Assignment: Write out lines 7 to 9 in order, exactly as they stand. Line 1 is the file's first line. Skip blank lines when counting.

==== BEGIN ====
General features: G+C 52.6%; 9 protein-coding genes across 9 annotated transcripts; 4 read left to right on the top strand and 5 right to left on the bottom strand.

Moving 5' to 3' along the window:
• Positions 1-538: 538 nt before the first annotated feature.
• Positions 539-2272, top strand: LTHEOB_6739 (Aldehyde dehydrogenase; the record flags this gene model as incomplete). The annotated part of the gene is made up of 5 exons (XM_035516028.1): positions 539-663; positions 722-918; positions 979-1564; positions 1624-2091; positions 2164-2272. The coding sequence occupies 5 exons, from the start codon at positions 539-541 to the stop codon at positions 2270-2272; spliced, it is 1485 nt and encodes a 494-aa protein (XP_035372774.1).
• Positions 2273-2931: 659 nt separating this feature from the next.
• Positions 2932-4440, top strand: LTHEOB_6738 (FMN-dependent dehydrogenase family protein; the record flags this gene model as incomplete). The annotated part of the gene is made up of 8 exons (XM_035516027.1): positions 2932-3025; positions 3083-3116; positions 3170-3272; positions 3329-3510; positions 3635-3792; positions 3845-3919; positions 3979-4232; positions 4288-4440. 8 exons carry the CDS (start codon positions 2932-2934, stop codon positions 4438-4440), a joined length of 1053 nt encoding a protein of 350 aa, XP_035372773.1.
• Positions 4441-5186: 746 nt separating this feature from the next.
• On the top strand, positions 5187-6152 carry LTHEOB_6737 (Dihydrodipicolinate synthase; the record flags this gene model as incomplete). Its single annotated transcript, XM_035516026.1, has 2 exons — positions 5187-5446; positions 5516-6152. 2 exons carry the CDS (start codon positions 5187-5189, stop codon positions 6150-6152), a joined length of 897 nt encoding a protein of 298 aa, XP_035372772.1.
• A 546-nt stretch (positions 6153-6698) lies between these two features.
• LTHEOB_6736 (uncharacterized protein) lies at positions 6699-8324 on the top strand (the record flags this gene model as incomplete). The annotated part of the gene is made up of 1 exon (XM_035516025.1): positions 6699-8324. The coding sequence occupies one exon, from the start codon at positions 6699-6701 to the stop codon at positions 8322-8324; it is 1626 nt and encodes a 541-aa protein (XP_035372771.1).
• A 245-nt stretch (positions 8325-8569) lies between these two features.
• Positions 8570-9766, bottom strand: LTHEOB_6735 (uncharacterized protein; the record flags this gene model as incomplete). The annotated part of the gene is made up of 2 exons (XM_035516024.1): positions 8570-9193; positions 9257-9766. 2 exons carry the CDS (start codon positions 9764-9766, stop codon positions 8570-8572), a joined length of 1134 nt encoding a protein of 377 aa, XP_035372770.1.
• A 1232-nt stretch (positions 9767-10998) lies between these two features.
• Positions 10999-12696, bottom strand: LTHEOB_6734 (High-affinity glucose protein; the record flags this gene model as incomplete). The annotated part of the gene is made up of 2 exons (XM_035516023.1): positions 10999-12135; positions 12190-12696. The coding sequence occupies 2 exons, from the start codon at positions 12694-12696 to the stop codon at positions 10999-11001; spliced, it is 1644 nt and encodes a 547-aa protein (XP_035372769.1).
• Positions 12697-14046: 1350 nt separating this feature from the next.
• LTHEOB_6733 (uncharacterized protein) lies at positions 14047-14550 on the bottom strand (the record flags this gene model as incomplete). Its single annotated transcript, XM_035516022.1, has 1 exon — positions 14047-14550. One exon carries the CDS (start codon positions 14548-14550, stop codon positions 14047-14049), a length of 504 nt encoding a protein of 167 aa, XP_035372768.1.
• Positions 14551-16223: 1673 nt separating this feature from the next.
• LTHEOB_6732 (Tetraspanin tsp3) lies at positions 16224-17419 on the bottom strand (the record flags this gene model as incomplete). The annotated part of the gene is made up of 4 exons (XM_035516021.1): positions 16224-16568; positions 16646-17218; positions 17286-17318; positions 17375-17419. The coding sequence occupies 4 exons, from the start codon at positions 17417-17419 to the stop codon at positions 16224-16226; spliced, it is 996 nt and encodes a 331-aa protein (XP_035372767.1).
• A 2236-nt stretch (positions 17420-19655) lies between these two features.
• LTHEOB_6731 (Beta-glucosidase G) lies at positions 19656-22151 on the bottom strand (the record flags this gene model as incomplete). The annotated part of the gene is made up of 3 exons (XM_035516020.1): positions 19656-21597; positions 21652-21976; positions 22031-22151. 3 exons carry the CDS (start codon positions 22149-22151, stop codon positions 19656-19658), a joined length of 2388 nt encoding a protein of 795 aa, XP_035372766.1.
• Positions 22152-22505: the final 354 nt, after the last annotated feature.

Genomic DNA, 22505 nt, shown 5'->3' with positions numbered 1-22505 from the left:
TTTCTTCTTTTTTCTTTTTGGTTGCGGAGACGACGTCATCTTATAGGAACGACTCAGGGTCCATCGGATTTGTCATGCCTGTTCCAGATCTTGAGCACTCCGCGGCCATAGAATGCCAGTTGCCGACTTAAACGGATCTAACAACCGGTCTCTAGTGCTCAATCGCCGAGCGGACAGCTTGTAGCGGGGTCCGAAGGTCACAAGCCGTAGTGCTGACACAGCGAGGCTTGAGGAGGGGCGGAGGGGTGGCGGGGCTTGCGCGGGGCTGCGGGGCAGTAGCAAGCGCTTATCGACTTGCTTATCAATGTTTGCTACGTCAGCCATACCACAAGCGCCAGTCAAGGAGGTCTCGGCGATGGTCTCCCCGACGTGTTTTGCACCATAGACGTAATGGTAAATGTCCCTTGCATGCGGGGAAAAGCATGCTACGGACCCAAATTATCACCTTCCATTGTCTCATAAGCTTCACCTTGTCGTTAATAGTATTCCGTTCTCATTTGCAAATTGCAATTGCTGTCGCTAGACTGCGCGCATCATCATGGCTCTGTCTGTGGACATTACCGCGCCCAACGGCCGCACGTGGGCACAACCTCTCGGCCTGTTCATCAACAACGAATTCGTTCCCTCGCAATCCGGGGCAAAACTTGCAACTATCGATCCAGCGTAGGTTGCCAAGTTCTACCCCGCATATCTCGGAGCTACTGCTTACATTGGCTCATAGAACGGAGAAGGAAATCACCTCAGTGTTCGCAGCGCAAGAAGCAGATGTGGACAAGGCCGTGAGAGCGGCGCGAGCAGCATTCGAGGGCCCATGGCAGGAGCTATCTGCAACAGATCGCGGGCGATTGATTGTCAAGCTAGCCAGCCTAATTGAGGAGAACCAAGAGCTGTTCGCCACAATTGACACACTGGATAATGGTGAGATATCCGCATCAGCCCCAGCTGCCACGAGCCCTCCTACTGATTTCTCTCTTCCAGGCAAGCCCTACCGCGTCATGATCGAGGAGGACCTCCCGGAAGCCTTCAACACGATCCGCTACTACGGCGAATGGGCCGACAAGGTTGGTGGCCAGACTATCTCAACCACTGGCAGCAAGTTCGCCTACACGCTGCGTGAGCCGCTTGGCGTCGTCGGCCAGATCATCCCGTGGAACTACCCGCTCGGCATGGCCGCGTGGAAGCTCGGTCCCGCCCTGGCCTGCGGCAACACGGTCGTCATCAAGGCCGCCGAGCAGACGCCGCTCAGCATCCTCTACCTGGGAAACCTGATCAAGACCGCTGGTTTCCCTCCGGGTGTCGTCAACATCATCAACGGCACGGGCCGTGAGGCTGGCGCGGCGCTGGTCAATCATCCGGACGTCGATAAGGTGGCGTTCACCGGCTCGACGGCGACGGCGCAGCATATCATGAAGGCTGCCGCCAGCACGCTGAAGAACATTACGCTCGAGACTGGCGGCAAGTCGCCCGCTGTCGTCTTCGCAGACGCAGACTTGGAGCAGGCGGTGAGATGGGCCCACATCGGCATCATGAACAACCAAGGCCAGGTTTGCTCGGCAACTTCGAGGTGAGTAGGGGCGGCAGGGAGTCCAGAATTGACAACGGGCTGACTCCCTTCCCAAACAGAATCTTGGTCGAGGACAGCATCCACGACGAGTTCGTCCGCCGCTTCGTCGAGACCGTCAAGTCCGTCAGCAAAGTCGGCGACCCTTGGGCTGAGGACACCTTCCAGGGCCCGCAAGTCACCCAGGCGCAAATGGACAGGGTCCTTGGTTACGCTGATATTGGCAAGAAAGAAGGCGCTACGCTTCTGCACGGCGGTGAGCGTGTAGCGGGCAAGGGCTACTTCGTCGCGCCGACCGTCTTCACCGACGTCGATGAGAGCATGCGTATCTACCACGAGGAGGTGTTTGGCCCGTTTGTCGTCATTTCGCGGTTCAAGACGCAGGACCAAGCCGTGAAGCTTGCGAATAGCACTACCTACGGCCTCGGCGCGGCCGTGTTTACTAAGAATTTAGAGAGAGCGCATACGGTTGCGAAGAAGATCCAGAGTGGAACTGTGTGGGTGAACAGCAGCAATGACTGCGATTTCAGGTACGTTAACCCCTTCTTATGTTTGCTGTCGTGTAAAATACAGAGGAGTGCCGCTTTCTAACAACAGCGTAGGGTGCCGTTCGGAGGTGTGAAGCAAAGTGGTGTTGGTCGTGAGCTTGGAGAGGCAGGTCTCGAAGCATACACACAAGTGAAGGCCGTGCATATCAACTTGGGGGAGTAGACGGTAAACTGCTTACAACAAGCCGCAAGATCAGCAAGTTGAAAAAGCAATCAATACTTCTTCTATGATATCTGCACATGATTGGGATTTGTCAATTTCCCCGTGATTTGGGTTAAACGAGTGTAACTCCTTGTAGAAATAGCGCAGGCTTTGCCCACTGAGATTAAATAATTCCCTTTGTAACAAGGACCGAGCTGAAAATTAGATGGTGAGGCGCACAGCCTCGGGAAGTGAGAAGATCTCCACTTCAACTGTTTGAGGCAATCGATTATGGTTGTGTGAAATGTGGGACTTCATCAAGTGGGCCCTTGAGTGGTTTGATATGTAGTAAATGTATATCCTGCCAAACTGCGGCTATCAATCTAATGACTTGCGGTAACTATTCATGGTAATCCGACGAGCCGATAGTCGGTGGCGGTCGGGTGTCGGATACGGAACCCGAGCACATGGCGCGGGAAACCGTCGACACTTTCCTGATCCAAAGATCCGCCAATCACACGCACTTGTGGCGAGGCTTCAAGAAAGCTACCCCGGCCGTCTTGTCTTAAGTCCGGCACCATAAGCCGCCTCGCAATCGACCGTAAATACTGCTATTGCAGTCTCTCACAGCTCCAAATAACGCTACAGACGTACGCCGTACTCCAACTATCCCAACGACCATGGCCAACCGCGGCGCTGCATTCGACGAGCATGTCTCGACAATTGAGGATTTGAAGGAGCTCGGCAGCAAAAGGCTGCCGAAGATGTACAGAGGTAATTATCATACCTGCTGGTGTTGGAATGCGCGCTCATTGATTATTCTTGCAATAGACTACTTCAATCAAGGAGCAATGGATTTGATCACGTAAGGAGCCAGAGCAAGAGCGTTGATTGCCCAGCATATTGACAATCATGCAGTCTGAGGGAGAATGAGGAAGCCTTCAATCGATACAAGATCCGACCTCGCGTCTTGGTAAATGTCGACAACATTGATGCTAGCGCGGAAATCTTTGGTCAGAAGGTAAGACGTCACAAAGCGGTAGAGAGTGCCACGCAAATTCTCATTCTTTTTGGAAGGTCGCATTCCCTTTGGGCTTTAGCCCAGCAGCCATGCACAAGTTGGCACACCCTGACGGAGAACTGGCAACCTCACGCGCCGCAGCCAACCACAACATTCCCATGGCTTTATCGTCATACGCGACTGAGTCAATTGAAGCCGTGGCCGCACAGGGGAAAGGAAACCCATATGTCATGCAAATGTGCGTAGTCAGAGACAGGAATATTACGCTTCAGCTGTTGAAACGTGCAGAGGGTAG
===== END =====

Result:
• Positions 4441-5186: 746 nt separating this feature from the next.
• On the top strand, positions 5187-6152 carry LTHEOB_6737 (Dihydrodipicolinate synthase; the record flags this gene model as incomplete). Its single annotated transcript, XM_035516026.1, has 2 exons — positions 5187-5446; positions 5516-6152. 2 exons carry the CDS (start codon positions 5187-5189, stop codon positions 6150-6152), a joined length of 897 nt encoding a protein of 298 aa, XP_035372772.1.
• A 546-nt stretch (positions 6153-6698) lies between these two features.